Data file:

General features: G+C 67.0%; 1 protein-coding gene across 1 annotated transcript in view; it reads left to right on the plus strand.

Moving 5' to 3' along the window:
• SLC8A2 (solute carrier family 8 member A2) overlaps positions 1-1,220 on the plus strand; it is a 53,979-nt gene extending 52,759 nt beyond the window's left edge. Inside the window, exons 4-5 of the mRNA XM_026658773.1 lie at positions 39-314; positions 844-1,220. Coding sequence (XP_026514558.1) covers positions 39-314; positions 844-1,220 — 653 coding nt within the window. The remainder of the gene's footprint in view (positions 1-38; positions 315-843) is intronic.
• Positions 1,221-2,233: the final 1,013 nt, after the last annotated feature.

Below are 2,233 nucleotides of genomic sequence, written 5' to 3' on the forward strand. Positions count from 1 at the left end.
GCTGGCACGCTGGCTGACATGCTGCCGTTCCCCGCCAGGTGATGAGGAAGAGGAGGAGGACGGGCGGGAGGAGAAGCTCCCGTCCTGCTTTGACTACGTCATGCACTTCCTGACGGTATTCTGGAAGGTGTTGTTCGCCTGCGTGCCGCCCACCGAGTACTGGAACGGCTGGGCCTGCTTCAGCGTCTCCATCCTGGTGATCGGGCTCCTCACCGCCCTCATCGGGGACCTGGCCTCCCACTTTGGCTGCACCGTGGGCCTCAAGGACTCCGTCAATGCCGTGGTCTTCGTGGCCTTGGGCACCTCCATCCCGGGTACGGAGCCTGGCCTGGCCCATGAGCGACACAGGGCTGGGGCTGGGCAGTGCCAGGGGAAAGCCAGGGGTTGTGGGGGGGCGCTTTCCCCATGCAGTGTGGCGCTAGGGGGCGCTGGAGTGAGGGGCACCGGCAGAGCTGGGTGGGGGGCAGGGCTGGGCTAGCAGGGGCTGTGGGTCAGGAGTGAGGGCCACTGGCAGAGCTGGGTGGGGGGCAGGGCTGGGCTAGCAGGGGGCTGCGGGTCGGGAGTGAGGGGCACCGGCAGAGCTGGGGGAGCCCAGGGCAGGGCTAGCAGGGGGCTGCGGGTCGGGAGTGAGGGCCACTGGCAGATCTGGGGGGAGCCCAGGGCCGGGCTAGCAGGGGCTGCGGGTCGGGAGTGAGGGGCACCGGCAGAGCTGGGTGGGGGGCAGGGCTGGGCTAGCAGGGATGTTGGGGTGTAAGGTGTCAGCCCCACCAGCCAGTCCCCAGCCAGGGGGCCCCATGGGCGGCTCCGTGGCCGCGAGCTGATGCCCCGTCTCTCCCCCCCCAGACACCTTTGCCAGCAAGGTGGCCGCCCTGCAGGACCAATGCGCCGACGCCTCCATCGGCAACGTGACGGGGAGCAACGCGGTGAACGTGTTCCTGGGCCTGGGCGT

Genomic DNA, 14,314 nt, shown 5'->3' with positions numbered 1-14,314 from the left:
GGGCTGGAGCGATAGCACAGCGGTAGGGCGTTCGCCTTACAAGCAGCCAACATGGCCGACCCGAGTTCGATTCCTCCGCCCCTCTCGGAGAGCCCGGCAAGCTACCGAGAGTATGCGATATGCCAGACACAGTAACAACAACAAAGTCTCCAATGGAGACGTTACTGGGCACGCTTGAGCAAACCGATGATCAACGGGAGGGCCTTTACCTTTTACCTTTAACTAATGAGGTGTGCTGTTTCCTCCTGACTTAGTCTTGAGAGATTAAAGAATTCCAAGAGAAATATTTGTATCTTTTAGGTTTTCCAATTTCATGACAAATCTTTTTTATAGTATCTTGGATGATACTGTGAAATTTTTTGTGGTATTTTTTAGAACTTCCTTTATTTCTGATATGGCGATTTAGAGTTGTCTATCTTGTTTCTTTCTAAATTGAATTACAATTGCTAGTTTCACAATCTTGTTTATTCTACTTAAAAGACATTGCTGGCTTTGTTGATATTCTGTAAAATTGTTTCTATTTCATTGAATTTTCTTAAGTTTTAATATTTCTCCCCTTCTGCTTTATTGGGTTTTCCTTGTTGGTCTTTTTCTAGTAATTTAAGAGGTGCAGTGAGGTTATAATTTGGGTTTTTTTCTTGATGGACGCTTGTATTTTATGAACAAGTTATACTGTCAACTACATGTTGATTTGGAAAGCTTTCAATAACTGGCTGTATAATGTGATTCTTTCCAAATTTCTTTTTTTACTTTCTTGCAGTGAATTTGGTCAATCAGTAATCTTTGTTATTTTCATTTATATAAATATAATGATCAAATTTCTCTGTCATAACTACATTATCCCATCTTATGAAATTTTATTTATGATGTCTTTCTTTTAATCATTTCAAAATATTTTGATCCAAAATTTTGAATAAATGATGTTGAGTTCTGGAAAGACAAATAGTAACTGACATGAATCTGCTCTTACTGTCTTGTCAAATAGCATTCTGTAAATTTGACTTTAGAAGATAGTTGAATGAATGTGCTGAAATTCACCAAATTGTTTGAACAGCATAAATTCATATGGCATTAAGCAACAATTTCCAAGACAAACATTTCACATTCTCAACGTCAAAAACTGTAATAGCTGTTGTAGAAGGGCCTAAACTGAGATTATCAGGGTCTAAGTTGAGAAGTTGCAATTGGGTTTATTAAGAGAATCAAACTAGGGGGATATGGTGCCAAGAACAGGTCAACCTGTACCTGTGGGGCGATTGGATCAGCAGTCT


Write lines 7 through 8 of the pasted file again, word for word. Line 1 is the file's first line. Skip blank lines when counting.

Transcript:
Genomic DNA, 14,314 nt, shown 5'->3' with positions numbered 1-14,314 from the left:
GGGCTGGAGCGATAGCACAGCGGTAGGGCGTTCGCCTTACAAGCAGCCAACATGGCCGACCCGAGTTCGATTCCTCCGCCCCTCTCGGAGAGCCCGGCAAGCTACCGAGAGTATGCGATATGCCAGACACAGTAACAACAACAAAGTCTCCAATGGAGACGTTACTGGGCACGCTTGAGCAAACCGATGATCAACGGGAGGGCCTTTACCTTTTACCTTTAACTAATGAGGTGTGCTGTTTCCTCCTGACTTAGTCTTGAGAGATTAAAGAATTCCAAGAGAAATATTTGTATCTTTTAGGTTTTCCAATTTCATGACAAATCTTTTTTATAGTATCTTGGATGATACTGTGAAATTTTTTGTGGTATTTTTTAGAACTTCCTTTATTTCTGATATGGCGATTTAGAGTTGTCTATCTTGTTTCTTTCTAAATTGAATTACAATTGCTAGTTTCACAATCTTGTTTATTCTACTTAAAAGACATTGCTGGCTTTGTTGATATTCTGTAAAATTGTTTCTATTTCATTGAATTTTCTTAAGTTTTAATATTTCTCCCCTTCTGCTTTATTGGGTTTTCCTTGTTGGTCTTTTTCTAGTAATTTAAGAGGTGCAGTGAGGTTATAATTTGGGTTTTTTTCTTGATGGACGCTTGTATTTTATGAACAAGTTATACTGTCAACTACATGTTGATTTGGAAAGCTTTCAATAACTGGCTGTATAATGTGATTCTTTCCAAATTTCTTTTTTTACTTTCTTGCAGTGAATTTGGTCAATCAGTAATCTTTGTTATTTTCATTTATATAAATATAATGATCAAATTTCTCTGTCATAACTACATTATCCCATCTTATGAAATTTTATTTATGATGTCTTTCTTTTAATCATTTCAAAATATTTTGATCCAAAATTTTGAATAAATGATGTTGAGTTCTGGAAAGACAAATAGTAACTGACATGAATCTGCTCTTACTGTCTTGTCAAATAGCATTCTGTAAATTTGACTTTAGAAGATAGTTGAATGAATGTGCTGAAATTCACCAAATTGTTTGAACAGCATAAATTCATATGGCATTAAGCAACAATTTCCAAGACAAACATTTCACATTCTCAACGTCAAAAACTGTAATAGCTGTTGTAGAAGGGCCTAAACTGAGATTATCAGGGTCTAAGTTGAGAAGTTGCAATTGGGTTTATTAAGAGAATCAAACTAGGGGGATATGGTGCCAAGAACAGGTCAACCTGTACCTGTGGGGCGATTGGATCAGCAGTCT